Friday, November 06, 2009

Draft work

Marshall McLuhan who needs referencing far more times than he is credited never tried to predict the future. At the time, he thought it irked people. No, unlike those trying to predict the future, or examine the past, he was engaged in the most difficult task of all, the present.

Big hint to the news industry new cash cow trying to predict the future of journalism.

That's not to discredit futurologists. Where would we be without Star Trek (circa 1960s) and its Holodeck?  I saw its near equivalent at the Shanghai's expo in 2010.

And Vannevar Bush is one of the US' greatest engineering minds, and his seminal 1945 piece, As We May Think, stands as a monument for future thinking. He envisioned a giant collective interconnecting mind calling it Memex. Today we know it as the Internet.

It took the Net two more decades, if you use consider ARPANET its starting point, or even four if Berners-Lee's works as year Zero.

But either way, a technology existed, just like millions others now, but something had to catalyse it. Professor Brian Winston refers to this phenomenon as a supervening necessity. Put simply, society requires a need for the technology for it to come alive.

What made Twitter work?  Google and Facebook?  In the Social Network (2010) and allowing for some creative license, Zuckerberg's character Jesse Eisenberg has a Newtonian moment.

It is a supervening necessity - people want to share. That they want to share pics about those who are 'hot' is what the film industry has traded on with scopophilia since Florence Lawrence.

Which is as good enough a segue into the core of this piece. We love to watch.

 A couple of months ago Charley, from the US reached out to me. I'm a Geek-Art-Journo-Borg (GAJB). Chemistry Maths grad who went in journalism and believes the arts is the key to unlocking human potential. So I get the odd  "hello release". Not PR, but an email that says whadyathinkathis?

Things like the gyrating 360 degree cameras or Danfung Dennis' amazing Condition One which transforms the experience of watching linear cinema.  If you know anything about Abel Gance's 1922 Napolean which used Triptych, this builds on that.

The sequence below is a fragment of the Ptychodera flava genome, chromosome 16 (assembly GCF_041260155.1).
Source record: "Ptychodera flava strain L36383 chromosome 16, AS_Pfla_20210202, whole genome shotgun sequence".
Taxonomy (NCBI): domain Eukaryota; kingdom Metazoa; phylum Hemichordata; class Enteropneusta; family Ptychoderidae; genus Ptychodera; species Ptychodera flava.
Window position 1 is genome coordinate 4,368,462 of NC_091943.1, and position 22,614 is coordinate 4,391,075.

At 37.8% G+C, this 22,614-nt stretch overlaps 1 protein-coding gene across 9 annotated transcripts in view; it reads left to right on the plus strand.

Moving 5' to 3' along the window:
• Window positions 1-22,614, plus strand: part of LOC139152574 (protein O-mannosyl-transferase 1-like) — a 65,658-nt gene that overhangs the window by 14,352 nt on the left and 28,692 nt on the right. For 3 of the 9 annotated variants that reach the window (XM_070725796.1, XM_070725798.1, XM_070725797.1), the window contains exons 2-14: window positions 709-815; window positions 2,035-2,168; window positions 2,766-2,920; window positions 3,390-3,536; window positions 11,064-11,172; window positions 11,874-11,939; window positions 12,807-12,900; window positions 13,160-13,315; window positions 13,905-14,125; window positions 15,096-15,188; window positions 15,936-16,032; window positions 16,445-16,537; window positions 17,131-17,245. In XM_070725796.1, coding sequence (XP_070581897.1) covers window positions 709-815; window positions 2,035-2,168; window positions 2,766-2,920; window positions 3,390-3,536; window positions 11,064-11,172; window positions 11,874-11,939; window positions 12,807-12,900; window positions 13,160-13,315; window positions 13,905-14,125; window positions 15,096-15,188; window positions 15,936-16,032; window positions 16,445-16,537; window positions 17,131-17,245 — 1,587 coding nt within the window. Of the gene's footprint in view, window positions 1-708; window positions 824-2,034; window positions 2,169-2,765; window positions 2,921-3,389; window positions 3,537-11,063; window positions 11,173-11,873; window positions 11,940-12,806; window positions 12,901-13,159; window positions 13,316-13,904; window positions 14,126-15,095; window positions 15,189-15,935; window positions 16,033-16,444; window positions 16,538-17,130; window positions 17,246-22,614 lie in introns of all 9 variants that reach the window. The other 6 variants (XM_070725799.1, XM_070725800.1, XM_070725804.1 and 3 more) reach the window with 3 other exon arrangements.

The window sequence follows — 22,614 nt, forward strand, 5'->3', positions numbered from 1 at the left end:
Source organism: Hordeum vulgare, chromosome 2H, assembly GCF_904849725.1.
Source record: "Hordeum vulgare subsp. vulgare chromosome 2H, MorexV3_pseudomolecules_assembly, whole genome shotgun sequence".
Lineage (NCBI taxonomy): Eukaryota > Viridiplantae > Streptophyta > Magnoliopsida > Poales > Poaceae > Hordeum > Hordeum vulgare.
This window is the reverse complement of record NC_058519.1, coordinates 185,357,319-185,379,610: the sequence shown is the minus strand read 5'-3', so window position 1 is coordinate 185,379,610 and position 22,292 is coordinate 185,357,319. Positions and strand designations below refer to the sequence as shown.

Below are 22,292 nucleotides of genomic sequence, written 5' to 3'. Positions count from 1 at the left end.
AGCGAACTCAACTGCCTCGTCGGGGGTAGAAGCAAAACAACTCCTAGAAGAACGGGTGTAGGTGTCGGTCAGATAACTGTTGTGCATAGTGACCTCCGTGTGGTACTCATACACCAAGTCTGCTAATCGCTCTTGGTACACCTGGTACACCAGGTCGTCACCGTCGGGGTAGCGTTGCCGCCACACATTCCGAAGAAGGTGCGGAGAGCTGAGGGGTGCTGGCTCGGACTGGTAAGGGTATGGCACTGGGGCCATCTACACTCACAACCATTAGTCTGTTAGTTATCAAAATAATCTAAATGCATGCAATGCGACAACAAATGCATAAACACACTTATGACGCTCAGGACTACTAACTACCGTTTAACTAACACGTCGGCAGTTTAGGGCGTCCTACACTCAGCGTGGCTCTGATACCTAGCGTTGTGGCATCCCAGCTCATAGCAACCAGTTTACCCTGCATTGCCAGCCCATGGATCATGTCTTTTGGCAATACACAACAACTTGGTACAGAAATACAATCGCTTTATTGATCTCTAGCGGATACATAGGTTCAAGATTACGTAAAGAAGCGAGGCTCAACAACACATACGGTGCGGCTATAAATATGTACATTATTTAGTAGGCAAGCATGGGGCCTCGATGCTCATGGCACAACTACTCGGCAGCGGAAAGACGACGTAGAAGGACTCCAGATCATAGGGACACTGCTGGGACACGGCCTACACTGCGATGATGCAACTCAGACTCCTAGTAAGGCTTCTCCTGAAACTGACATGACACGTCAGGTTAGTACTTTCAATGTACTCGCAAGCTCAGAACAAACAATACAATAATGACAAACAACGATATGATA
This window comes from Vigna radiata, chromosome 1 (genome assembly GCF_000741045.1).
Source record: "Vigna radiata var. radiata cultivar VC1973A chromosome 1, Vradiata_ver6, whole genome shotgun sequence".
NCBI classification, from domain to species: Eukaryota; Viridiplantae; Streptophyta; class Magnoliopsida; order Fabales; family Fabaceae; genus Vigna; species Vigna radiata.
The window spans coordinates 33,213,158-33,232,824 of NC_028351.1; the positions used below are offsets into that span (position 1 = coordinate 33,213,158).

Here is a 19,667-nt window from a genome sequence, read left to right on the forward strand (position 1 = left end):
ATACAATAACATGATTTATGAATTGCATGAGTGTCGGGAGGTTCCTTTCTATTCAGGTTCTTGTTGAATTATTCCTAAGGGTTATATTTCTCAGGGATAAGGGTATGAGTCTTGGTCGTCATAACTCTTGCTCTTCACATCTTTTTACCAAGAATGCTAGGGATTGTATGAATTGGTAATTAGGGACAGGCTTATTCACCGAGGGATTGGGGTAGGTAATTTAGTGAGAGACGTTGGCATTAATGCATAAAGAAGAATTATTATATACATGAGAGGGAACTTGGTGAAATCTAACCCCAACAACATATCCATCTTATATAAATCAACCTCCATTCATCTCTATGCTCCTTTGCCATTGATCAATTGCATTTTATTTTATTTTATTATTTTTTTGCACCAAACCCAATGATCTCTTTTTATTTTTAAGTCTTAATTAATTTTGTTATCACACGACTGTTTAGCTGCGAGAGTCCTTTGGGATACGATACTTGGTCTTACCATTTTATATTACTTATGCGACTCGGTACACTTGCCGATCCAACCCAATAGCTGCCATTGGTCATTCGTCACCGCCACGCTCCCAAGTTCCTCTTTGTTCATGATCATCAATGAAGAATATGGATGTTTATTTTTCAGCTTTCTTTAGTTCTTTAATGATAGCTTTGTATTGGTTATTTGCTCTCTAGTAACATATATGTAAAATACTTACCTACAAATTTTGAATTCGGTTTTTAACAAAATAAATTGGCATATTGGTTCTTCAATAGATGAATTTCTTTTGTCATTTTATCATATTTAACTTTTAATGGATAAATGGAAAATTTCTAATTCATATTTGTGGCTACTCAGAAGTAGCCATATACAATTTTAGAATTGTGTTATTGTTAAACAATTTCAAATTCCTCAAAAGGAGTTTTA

Charley sent me something and with a touch of dramaturgy, which I too relay on for effect, said, please don't show anyone, but have a look and tell us what you think?

Oh my good lord, I uttered. OK you've got my attention, so what next?

It's an App and its called Touchcast.  Video embeds in video. Tweet feeds sit on your video, but the tweet feed is still active. You move around your blog feed, pull up a picture from Pinterest.

Your limitations are your imagination.  The label game changer does not do it justice. In the way social scientists are taught your opinion doesn't count, neither does mine. But in the background of Touchcast are some media industry behemoths and they very much like what they see.

Then the group said they were on the way to the UK. Charley and I had one of those, "we've-never met-before-but-we-share-the-same-interest" longish conversations.

How's Tuesday looking? Duhh! I'm in Denmark working with some of the coolest photographers on planet earth.  I use "cool" a lot, not as a result of vocabulary deficiency, but because cool is a cool word.

I might have had my fair share of thrills, but I still get excited sharing the stage with Bombay Flying Club @BombayFC or US Videojournalist Darren Durlach @DarrenDurlach and the good folk that is Videoplayground, Soren, Martin et al.

Ok I can't make the meeting, but I'm going to put you in touch with the Global head of... here's where we go Chatham House Rules.... because it would't be fair ton my contact.

Peter, not his real name, got back in 5 mins and set up a meeting. From the feedback,  it sounds like Touchcast have found another big friend, because sometime in that meeting, that thing we sometimes do apparently happened. Execs look on half interested, either checking emails or cricket scores, and then someone mutters that "wow". Then others look up, cock their head to one side and also go wow.

And the rest, though it has not come to past, following on from McLuhan, is in the present. Touchcast, and no I'm not their PR, will work because twitter, blogs, video already exist. There is a supervening necessity.

In a couple of weeks, I'm going to train some young journalists in a region that annexes a trouble spot. . I have for a good wanted to know what it would be like, if I could make a 5 minute video that hides hours of content behind it, which with the touch of the button puts you in control.